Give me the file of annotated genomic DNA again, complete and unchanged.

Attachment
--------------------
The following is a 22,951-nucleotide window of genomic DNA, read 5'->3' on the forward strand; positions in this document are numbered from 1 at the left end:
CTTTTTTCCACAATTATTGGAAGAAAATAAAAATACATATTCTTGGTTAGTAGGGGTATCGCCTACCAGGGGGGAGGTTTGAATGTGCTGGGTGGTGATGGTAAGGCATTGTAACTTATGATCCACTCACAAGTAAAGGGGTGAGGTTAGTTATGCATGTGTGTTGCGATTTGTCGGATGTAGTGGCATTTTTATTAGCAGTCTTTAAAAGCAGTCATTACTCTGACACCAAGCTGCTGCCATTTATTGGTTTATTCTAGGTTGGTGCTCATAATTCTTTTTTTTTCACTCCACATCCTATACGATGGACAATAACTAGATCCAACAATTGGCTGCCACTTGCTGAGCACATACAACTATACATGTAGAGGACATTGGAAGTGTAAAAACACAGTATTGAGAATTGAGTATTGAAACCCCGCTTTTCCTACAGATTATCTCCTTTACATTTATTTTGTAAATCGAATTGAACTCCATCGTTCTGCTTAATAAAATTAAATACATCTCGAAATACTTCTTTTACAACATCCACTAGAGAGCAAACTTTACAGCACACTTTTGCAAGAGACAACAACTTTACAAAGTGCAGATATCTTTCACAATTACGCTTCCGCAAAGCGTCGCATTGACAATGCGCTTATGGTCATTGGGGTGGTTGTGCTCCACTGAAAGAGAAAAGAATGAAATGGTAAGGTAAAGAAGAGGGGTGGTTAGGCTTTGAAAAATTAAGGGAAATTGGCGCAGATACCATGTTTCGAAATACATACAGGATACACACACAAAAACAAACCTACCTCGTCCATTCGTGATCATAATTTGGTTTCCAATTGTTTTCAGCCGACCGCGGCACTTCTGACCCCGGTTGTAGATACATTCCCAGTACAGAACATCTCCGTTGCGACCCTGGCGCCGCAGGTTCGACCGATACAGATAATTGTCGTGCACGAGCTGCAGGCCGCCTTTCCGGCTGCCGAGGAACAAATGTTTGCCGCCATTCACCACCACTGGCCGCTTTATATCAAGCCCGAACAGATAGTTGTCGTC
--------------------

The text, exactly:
The following is a 22,951-nucleotide window of genomic DNA, read 5'->3' on the forward strand; positions in this document are numbered from 1 at the left end:
CTTTTTTCCACAATTATTGGAAGAAAATAAAAATACATATTCTTGGTTAGTAGGGGTATCGCCTACCAGGGGGGAGGTTTGAATGTGCTGGGTGGTGATGGTAAGGCATTGTAACTTATGATCCACTCACAAGTAAAGGGGTGAGGTTAGTTATGCATGTGTGTTGCGATTTGTCGGATGTAGTGGCATTTTTATTAGCAGTCTTTAAAAGCAGTCATTACTCTGACACCAAGCTGCTGCCATTTATTGGTTTATTCTAGGTTGGTGCTCATAATTCTTTTTTTTTCACTCCACATCCTATACGATGGACAATAACTAGATCCAACAATTGGCTGCCACTTGCTGAGCACATACAACTATACATGTAGAGGACATTGGAAGTGTAAAAACACAGTATTGAGAATTGAGTATTGAAACCCCGCTTTTCCTACAGATTATCTCCTTTACATTTATTTTGTAAATCGAATTGAACTCCATCGTTCTGCTTAATAAAATTAAATACATCTCGAAATACTTCTTTTACAACATCCACTAGAGAGCAAACTTTACAGCACACTTTTGCAAGAGACAACAACTTTACAAAGTGCAGATATCTTTCACAATTACGCTTCCGCAAAGCGTCGCATTGACAATGCGCTTATGGTCATTGGGGTGGTTGTGCTCCACTGAAAGAGAAAAGAATGAAATGGTAAGGTAAAGAAGAGGGGTGGTTAGGCTTTGAAAAATTAAGGGAAATTGGCGCAGATACCATGTTTCGAAATACATACAGGATACACACACAAAAACAAACCTACCTCGTCCATTCGTGATCATAATTTGGTTTCCAATTGTTTTCAGCCGACCGCGGCACTTCTGACCCCGGTTGTAGATACATTCCCAGTACAGAACATCTCCGTTGCGACCCTGGCGCCGCAGGTTCGACCGATACAGATAATTGTCGTGCACGAGCTGCAGGCCGCCTTTCCGGCTGCCGAGGAACAAATGTTTGCCGCCATTCACCACCACTGGCCGCTTTATATCAAGCCCGAACAGATAGTTGTCGTC